Although smoking can increase your chances of developing COPD, it is not always the cause. Other causes may include long periods of exposure to harmful fumes or dust. Sometimes this can also occur through your workplace (link to workers comp). 

Whatever form of lung condition you have, these conditions cause extreme difficulty to breathe and may affect your ability to have a job and earn an income.

What are the causes of lung disease? 

Cancer Australia lists the many risk factors for respiratory disease, including but not limited to:

Lifestyle factors

  • Current or former tobacco smoking – this is the greatest risk factor for lung cancer. The risk is greatest for people who begin smoking early in life, smoke for longer and smoke more often.

Environmental or occupational factors

  • Exposure to second-hand smoke (passive smoking). 
  • Occupational exposures, such as exposure to radon, asbestos, diesel exhaust and silica. 
  • Exposure to air pollution.

Personal factors

  • Increasing age.
  • Family history of lung cancer. 
  • History of chronic lung disease, including chronic obstructive pulmonary disease and pulmonary fibrosis.
  • Personal history of cancer, including lung cancer, and head and neck cancer.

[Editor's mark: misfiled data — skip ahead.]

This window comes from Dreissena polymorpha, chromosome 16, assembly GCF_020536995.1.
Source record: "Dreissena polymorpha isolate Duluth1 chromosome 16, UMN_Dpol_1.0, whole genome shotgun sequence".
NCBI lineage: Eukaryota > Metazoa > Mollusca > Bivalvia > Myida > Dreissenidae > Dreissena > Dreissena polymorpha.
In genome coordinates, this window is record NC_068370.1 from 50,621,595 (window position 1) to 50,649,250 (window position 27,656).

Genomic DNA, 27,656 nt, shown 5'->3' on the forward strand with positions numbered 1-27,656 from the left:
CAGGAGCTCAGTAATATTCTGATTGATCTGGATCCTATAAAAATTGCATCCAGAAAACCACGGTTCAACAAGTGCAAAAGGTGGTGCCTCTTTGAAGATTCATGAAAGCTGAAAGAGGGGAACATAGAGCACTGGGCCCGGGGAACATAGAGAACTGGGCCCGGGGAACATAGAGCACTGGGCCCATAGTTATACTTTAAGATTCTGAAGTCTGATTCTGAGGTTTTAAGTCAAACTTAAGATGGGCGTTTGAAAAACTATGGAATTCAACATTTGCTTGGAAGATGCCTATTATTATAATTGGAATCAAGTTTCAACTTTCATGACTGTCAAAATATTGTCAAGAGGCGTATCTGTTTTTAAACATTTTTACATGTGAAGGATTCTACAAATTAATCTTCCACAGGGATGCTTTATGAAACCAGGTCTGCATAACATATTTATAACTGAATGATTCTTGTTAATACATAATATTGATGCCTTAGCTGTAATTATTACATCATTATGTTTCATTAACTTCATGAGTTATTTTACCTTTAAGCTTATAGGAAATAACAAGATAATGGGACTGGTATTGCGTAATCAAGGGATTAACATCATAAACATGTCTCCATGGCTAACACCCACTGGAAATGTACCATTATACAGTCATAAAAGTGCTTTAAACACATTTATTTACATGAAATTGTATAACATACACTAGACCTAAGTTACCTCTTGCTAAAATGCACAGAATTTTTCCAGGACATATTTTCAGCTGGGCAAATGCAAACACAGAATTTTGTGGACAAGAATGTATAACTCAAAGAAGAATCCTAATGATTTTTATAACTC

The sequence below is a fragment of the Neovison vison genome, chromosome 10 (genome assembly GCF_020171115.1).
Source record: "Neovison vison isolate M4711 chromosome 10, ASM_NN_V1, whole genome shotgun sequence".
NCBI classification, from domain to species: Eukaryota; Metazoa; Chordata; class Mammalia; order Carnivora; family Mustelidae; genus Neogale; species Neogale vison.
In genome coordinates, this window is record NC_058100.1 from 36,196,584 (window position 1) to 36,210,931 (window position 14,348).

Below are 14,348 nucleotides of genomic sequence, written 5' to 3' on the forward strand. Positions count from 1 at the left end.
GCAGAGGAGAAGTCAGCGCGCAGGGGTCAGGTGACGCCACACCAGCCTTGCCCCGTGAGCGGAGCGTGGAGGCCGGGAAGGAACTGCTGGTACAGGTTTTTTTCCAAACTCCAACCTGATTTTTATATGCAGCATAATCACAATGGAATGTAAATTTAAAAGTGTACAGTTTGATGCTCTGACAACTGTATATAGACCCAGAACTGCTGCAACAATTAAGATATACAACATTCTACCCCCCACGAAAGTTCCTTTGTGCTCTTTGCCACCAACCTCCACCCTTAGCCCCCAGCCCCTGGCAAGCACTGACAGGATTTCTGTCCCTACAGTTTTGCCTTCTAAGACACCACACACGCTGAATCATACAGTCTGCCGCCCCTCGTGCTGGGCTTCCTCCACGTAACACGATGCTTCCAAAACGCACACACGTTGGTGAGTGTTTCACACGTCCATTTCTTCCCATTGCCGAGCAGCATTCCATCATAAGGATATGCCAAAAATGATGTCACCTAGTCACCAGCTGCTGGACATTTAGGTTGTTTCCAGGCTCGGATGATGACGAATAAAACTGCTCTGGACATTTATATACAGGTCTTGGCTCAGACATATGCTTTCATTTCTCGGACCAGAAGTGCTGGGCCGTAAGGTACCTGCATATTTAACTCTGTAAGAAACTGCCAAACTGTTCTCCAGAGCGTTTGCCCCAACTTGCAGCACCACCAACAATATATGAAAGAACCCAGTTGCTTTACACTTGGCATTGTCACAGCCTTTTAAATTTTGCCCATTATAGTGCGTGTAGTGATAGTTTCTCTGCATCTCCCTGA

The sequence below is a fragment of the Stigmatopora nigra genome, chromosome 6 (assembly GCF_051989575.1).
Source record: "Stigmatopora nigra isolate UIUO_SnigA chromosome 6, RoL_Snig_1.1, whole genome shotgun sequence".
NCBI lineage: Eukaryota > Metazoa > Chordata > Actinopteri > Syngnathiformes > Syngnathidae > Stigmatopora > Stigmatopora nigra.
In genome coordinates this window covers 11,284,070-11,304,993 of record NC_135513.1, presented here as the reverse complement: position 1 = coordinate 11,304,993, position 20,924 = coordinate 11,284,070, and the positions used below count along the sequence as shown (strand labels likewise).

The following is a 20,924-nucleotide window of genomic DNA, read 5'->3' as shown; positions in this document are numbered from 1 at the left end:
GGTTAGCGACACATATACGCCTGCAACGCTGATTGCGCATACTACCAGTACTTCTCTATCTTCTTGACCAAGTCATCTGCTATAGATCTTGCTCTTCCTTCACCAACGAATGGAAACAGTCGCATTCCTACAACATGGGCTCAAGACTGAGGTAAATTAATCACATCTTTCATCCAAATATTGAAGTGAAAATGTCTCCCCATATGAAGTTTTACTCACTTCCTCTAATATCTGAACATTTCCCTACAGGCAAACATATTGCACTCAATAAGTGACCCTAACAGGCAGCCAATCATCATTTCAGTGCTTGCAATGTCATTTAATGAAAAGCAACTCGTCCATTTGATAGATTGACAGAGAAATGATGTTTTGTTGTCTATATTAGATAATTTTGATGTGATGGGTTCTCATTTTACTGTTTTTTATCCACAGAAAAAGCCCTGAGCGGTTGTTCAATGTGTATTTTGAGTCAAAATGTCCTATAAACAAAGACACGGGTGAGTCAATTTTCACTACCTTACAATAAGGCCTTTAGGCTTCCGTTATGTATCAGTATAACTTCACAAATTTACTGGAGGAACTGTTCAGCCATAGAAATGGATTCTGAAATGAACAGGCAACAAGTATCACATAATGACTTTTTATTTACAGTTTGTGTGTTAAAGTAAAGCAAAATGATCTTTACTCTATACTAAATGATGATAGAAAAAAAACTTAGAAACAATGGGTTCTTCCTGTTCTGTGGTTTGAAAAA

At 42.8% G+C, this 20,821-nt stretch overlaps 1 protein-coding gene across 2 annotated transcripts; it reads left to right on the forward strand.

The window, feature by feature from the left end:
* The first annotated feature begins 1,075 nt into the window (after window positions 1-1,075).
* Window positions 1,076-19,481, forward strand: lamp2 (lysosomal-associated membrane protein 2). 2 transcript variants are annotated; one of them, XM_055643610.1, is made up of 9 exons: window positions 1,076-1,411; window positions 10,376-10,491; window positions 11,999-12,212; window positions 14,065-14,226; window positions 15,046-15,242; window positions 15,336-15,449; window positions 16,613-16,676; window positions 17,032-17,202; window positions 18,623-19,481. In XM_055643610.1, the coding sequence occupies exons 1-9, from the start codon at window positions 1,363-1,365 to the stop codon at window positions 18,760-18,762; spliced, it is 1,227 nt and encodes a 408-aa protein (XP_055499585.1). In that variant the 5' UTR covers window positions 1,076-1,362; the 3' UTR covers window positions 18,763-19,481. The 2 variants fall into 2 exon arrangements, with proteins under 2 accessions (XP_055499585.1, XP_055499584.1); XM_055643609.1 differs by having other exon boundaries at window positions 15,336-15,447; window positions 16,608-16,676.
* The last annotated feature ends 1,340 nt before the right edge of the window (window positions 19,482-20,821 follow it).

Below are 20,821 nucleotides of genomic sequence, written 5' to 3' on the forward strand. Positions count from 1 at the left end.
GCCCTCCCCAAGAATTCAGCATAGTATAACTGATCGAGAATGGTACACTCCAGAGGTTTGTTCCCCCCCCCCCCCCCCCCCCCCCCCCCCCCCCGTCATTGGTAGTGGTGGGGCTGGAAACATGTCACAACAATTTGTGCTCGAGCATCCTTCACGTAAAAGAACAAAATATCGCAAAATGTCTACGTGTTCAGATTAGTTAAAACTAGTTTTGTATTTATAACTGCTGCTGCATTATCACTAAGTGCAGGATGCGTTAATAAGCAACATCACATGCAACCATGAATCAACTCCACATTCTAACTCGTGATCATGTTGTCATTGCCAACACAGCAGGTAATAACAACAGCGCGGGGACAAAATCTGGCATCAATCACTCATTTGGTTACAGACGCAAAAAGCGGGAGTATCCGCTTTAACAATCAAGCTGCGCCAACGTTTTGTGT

• History of radiation therapy to the chest for other cancers.
  • Infection with HIV (human immunodeficiency virus). 
  • Certain gene mutations.

What symptoms do Australians with Lung Disease live with?

Long-term lung diseases can cause a range of symptoms that may differ from person to person.

According to American Lung Association, several symptoms should not be ignored, including:

  • Chronic cough: A cough for eight weeks or longer is an important early symptom that tells you something is wrong with your respiratory system.
  • Shortness of breath: It’s not normal to experience shortness of breath that doesn’t go away after exercising, or that you have after little or no exertion. Laboured or difficult breathing—the feeling that it is hard to breathe in and out—is also a warning sign.